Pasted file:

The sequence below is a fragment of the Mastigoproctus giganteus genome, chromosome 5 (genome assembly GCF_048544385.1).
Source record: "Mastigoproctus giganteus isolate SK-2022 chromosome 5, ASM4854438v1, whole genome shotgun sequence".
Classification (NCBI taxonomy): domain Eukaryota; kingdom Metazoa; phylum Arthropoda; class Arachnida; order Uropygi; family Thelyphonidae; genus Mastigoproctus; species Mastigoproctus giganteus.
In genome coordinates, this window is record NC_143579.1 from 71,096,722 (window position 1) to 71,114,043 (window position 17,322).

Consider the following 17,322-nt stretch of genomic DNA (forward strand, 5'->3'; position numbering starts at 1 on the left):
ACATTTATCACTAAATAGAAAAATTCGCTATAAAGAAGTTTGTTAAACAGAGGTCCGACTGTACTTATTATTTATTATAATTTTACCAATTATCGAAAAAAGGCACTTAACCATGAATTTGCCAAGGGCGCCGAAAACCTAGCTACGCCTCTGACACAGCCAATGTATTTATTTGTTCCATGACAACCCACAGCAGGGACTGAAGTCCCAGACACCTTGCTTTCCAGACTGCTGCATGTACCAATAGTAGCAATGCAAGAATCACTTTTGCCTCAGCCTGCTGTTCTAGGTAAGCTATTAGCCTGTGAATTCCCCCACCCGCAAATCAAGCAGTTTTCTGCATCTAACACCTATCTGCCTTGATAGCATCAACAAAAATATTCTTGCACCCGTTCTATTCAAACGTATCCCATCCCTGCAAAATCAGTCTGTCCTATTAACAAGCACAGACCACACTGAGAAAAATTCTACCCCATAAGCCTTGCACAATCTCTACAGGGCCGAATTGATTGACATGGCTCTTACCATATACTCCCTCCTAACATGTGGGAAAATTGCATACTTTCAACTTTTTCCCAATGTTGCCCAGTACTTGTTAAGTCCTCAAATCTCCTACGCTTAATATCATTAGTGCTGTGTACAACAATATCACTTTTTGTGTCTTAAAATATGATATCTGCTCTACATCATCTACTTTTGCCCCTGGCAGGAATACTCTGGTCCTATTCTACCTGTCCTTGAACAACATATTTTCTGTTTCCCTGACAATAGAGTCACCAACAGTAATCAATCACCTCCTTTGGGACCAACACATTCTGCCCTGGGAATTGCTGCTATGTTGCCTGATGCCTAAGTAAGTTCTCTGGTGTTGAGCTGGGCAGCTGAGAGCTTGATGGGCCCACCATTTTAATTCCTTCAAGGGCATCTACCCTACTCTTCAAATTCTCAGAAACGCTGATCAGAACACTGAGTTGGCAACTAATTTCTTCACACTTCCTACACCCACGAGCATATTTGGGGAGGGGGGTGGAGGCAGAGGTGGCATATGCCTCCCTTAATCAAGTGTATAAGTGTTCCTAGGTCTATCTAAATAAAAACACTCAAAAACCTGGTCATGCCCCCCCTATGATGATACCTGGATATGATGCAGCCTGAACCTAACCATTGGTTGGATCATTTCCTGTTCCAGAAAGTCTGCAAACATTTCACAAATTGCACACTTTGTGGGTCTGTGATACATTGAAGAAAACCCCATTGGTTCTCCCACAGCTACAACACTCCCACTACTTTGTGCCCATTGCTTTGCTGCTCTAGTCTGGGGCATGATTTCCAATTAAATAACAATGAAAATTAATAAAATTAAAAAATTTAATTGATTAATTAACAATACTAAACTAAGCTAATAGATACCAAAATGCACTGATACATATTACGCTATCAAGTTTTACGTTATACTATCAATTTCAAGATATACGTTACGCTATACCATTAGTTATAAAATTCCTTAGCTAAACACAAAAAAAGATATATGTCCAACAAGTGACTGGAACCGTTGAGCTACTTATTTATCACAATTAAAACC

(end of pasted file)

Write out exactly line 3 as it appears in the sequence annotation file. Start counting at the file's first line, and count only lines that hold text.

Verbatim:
Classification (NCBI taxonomy): domain Eukaryota; kingdom Metazoa; phylum Arthropoda; class Arachnida; order Uropygi; family Thelyphonidae; genus Mastigoproctus; species Mastigoproctus giganteus.